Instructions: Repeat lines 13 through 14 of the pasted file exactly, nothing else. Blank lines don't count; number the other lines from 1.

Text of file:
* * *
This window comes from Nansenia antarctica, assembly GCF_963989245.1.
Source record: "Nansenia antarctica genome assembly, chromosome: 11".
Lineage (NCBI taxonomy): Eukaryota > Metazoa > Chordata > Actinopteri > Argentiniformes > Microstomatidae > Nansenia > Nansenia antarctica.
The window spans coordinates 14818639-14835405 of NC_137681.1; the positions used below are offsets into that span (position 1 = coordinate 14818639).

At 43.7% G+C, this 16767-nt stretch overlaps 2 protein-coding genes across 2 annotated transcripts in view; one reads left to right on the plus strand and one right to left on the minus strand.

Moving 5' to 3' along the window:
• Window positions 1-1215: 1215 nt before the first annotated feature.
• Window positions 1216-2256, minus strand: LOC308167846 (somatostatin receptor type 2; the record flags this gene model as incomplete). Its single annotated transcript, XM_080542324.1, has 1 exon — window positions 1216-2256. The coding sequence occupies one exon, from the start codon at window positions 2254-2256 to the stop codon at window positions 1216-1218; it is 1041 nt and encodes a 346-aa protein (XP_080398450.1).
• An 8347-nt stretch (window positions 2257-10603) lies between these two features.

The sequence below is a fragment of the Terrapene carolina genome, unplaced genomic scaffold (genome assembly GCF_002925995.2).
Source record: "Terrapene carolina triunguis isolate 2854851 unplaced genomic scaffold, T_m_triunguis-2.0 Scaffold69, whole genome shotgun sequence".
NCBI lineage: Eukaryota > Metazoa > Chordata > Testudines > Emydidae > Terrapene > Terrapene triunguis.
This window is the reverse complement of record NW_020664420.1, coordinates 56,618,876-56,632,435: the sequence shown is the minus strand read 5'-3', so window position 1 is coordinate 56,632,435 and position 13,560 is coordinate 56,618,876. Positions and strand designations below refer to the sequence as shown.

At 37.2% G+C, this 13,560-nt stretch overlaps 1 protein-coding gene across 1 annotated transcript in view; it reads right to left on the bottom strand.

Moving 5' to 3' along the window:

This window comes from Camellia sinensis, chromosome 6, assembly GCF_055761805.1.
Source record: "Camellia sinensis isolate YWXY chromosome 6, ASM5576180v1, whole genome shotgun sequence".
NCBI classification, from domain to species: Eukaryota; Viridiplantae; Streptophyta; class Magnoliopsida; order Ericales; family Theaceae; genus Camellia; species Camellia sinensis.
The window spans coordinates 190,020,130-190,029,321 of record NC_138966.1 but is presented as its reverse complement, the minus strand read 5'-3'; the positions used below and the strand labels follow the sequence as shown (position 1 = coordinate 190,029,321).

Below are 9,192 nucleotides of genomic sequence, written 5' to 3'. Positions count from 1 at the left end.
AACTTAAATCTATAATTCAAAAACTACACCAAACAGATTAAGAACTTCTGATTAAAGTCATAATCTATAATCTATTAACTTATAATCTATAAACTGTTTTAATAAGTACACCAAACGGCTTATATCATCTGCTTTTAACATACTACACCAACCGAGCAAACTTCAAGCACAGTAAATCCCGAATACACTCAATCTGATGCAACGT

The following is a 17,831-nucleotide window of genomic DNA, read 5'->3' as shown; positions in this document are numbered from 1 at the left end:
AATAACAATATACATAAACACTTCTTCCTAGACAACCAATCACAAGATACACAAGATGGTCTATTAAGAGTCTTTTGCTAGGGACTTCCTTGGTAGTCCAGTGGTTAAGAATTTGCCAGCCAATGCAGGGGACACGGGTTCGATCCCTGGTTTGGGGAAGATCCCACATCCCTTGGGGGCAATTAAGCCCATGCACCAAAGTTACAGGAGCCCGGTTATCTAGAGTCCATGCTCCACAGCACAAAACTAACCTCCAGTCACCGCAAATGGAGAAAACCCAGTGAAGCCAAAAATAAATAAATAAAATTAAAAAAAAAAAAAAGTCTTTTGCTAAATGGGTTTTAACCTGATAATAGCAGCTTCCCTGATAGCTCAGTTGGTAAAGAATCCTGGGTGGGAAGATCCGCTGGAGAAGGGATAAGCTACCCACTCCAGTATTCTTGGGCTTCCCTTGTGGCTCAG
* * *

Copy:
This window is the reverse complement of record NW_020664420.1, coordinates 56,618,876-56,632,435: the sequence shown is the minus strand read 5'-3', so window position 1 is coordinate 56,632,435 and position 13,560 is coordinate 56,618,876. Positions and strand designations below refer to the sequence as shown.

At 37.2% G+C, this 13,560-nt stretch overlaps 1 protein-coding gene across 1 annotated transcript in view; it reads right to left on the bottom strand.